We then demonstrated that free heme is also involved on the delay of neutrophil apoptosis, activating pro-survival pathways shared by classical anti-apoptotic agents. This phenomenon is totally dependent on ROS generation, which seems to up-regulate multiple signaling pathways (PI3K/AKT, ERK and NF-kðB) required for heme anti-apoptotic effect. Moreover, the inhibition of HO activity partially reverted heme delay of neutrophil apoptosis, but this effect does not depend on biliverdin or bilirubin production, once these HO by-products were not able to mimic heme effects. It suggests that CO and Fe might be the HO catabolytes involved on this phenomenon.

Heme also promotes differential expression of pro- and anti- apoptotic Bcl-2 members. Bcl-2 family constitutes an evolutionary conserved group of anti- and pro-apoptotic proteins. The anti-apoptotic members (e.g. Bcl-2, Bcl-XL, Mcl-1, A1) act promoting stability of mitochondrial outer membrane and/or impairing the oligomerization and consequent insertion of pro-apoptotic Bax-like proteins into the mitochondria and consequent release of pro-apoptotic proteins contained on the mitochondrial intermembrane space (Newmeyer & Ferguson-Miller 2003). A second group of pro-apoptotic Bcl-2 members (e.g. Bad, Bid) comprises proteins that modulate negatively the anti-apoptotic Bcl-2 proteins and positively the pro-apoptotic ones (Droin & Green 2004).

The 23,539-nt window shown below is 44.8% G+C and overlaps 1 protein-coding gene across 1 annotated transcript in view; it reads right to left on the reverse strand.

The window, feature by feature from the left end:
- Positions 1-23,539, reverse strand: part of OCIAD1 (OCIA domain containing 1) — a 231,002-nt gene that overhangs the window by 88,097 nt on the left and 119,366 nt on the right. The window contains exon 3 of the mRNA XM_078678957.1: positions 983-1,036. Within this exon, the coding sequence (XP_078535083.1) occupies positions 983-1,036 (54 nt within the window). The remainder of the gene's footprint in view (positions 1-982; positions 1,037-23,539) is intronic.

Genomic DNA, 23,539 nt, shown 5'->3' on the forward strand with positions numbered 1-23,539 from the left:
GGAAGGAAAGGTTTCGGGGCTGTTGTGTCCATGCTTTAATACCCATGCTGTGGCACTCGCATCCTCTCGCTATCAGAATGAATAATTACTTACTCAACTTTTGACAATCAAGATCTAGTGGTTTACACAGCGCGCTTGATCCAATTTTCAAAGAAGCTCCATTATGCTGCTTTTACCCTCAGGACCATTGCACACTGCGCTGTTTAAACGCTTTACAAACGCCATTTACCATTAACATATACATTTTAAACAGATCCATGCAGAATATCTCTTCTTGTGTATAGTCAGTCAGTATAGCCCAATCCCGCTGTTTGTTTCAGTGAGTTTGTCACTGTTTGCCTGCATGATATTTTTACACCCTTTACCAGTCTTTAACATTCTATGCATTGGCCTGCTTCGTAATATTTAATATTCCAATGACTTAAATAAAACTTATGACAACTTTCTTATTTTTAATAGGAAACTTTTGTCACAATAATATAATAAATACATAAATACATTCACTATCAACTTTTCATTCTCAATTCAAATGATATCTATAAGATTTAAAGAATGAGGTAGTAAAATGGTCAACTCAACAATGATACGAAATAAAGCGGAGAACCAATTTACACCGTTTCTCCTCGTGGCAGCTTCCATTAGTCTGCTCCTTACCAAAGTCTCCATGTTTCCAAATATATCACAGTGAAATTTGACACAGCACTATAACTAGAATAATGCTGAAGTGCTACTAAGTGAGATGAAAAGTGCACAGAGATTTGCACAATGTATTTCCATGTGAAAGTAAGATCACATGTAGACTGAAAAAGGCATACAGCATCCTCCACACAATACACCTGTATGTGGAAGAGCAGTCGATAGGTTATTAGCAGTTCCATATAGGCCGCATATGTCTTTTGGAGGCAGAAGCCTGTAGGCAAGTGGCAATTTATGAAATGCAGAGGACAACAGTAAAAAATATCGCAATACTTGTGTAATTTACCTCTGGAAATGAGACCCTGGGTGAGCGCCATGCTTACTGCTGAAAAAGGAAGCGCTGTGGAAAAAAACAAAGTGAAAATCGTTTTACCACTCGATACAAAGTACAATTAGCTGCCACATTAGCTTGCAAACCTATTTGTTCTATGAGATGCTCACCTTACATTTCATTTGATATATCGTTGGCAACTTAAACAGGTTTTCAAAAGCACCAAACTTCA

In most cell types, the expression and activity of protective Bcl-2 members is higher than pro-apoptotic ones. However, mature neutrophils display the opposite, what is quite reasonable once these cells are committed to programmed cell death. Neutrophils constitutively express pro-apoptotic proteins, while the expression of anti-apoptotic Bcl-2 members is very low or undetectable in resting cells. These anti-apoptotic proteins are highly and transiently expressed when neutrophils are exposed to survival factors, like IL-8 and GM-CSF (Akgul 2001, Maianski et al. 2003).

Bcl-XL synthesis and Bad degradation were also observed on heme-treated cells (Arruda et al. 2004). Unpublished observations of our laboratory show that heme preserves mitochondria stability and shifts the Bcl-XL/Bad ratio in a ROS-dependent manner, requiring the same signaling pathways that regulate heme anti-apoptotic effect.

These findings attest to a major role of free heme in the onset of inflammation associated with hemolytic diseases as well as the statement of chronic inflammation associated to such disorders: it activates neutrophil functions, and delay neutrophil apoptosis, probably maintaining mitochondria stability. A scheme of the putative mechanism of action of free heme on neutrophils is presented on the Figure.